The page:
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DC statehood bill set for hearing with new backing from Hoyer

House majority leader’s support means Democrats united, but action in GOP-led Senate unlikely

Del. Eleanor Holmes Norton, D-D.C., and District of Columbia Mayor Muriel Bowser announced the House Committee on Oversight and Reform will hold a hearing on making the district a state. (Bill Clark/CQ Roll Call)
Del. Eleanor Holmes Norton, D-D.C., and District of Columbia Mayor Muriel Bowser announced the House Committee on Oversight and Reform will hold a hearing on making the district a state. (Bill Clark/CQ Roll Call)

The District of Columbia statehood movement is heading to Capitol Hill this summer, now backed for the first time by Marylander and House Majority Leader Steny H. Hoyer. The chamber’s Oversight and Reform Committee has scheduled a July 24 hearing on legislation that would make the District the 51st state.

The measure is sponsored by Democrat Eleanor Holmes Norton, Washington’s nonvoting representative in the House, who announced the hearing Thursday at an event at the D.C. War Memorial on the National Mall. She was joined by the District’s mayor, Muriel Bowser, and D.C. Council Chairman Phil Mendelson.

The location was chosen to emphasize that District residents have fought and died in wars overseas, without having a vote in Congress on whether the country goes to war.

“This memorial has come to represent all our residents who gave their lives, because none of them have had the same rights,” Norton said. “Today we gather at this D.C. War Memorial to say ‘enough’ in more ways than one. We have had enough of second-class citizenship.”

Bowser pointed out that two states with fewer residents than the District’s population of more than 700,000 have full voting rights in Congress. Census estimates for 2018 showed Wyoming with fewer than 578,000 residents while Vermont had 626,000.

“Our continued lack of voting representation in Congress is a disgrace to the nearly 30,000 veterans who call our city home and it is a stain on our nation’s democracy,” Bowser said.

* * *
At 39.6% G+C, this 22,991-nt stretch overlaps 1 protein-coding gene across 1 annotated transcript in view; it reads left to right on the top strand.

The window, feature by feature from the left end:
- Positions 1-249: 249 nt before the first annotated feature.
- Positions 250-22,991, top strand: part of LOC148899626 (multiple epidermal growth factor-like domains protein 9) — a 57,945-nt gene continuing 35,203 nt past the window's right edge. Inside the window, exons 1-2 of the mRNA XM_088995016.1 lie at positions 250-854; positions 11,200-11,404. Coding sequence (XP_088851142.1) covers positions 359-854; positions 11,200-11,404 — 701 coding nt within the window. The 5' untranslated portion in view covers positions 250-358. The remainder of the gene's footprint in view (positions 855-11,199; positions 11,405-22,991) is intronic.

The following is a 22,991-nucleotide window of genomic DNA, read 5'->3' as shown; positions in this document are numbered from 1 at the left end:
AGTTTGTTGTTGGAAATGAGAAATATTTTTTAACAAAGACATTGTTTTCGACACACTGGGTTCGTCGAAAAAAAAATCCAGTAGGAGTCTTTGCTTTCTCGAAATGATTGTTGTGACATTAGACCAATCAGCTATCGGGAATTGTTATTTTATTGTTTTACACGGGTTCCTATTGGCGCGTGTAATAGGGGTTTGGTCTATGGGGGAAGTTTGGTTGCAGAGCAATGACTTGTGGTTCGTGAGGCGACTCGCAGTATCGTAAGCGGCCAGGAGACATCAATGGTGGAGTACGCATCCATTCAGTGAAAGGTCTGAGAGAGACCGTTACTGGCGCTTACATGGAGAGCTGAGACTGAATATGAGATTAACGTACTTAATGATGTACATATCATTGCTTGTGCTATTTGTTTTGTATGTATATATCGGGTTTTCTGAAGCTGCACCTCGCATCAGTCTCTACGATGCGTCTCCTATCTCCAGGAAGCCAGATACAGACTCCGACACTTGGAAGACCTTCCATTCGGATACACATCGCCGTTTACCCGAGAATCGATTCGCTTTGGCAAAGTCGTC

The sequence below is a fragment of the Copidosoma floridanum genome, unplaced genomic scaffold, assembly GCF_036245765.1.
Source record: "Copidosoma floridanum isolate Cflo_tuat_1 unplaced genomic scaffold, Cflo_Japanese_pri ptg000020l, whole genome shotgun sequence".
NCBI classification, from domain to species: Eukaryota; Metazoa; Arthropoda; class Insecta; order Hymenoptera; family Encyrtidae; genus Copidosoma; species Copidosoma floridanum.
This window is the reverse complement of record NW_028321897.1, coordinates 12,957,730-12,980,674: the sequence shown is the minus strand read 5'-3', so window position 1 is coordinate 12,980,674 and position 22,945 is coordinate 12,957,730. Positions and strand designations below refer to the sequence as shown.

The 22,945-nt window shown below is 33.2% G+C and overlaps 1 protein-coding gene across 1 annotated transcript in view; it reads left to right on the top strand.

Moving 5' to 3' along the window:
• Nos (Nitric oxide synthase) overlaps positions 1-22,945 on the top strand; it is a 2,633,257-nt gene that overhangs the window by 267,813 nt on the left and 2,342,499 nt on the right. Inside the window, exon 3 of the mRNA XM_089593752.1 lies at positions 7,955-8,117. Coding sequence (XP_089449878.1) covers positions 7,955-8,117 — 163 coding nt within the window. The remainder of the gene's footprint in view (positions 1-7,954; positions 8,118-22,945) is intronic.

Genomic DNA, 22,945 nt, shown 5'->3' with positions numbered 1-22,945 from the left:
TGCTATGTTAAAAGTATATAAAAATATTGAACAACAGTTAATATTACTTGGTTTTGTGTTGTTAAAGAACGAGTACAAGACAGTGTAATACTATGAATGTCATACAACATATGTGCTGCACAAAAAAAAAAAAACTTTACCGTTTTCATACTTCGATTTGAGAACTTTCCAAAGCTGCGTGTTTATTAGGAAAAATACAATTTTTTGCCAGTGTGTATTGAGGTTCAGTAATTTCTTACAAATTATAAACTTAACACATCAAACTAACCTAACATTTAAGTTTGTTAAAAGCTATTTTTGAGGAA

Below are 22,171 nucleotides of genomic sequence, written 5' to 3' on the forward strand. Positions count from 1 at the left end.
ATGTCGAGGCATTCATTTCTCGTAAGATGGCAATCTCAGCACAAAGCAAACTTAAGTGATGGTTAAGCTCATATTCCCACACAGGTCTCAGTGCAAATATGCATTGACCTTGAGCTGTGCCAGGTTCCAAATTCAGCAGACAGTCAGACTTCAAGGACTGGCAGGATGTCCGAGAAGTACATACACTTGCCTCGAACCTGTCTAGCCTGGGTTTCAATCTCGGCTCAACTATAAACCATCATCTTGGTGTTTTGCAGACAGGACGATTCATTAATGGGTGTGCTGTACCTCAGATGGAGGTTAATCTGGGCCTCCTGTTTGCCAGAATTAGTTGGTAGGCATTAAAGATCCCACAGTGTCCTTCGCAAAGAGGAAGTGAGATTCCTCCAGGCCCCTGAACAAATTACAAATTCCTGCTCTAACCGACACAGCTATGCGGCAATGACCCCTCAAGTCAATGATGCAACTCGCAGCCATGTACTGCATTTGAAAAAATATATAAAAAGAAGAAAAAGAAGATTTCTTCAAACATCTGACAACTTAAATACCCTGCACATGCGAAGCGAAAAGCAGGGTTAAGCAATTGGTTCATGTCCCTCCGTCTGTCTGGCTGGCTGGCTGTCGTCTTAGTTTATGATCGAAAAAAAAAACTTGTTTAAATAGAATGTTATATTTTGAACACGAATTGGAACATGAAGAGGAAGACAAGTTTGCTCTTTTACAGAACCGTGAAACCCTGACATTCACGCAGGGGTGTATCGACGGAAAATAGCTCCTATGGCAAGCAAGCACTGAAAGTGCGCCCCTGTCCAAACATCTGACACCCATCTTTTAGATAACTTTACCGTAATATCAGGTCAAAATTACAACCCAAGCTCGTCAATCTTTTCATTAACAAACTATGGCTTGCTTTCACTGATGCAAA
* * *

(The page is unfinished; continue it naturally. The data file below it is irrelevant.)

Norton has introduced a D.C. statehood bill every term since coming to the House in 1991. In her first term, her legislation had no co-sponsors. In the next Congress, it picked up 81 co-sponsors — but ultimately flopped, 153-277, when it came to the floor in 1993.

The latest version, dubbed HR 51 in a nod to the 51st state, has gathered more than 200 Democratic co-sponsors, more than ever before. This week, she, gained a key ally in House leadership in Hoyer. 

“I have been hesitant in past years to call for statehood for the district because I believed that we could achieve voting rights for its residents without having to take the politically difficult steps statehood would entail,” Hoyer explained in a Thursday op-ed in The Washington Post.

“I now believe the only path to ensuring its representation is through statehood. Legislation granting representation in the House could be revoked in the future; statehood would bring D.C. residents a permanent voice in our elected institutions,” he said.

Hoyer was the lone Democrat in congressional leadership holding out on support for Norton’s legislation, but will now sign on as a co-sponsor. He joins other supportive party leaders, including Speaker Nancy Pelosi and Senate Minority Leader Charles E. Schumer.

Under Norton’s measure, D.C.’s eight wards would become a full state, with representation by one representative in the House with full voting powers and two senators. The bill’s language specifies that the Capitol complex and National Mall would remain under federal control.

Norton is not deterred by the slim chances her bill faces in the Senate, where Majority Leader Mitch McConnell is unlikely to consider it. Republicans have long opposed giving statehood status to the District because it consistently votes heavily for Democrats, who would gain additional power in Congress.

“We’re not at all discouraged. We think that nothing happens in the Senate until it happens first in the House,” Norton said.

Congress has the power to grant statehood under Article IV, Section 3, Clause 1 of the Constitution. There is debate, however, whether legislation alone would be enough to grant statehood to the District because the Article I separately talks about the seat of federal government being on land ceded by the states.

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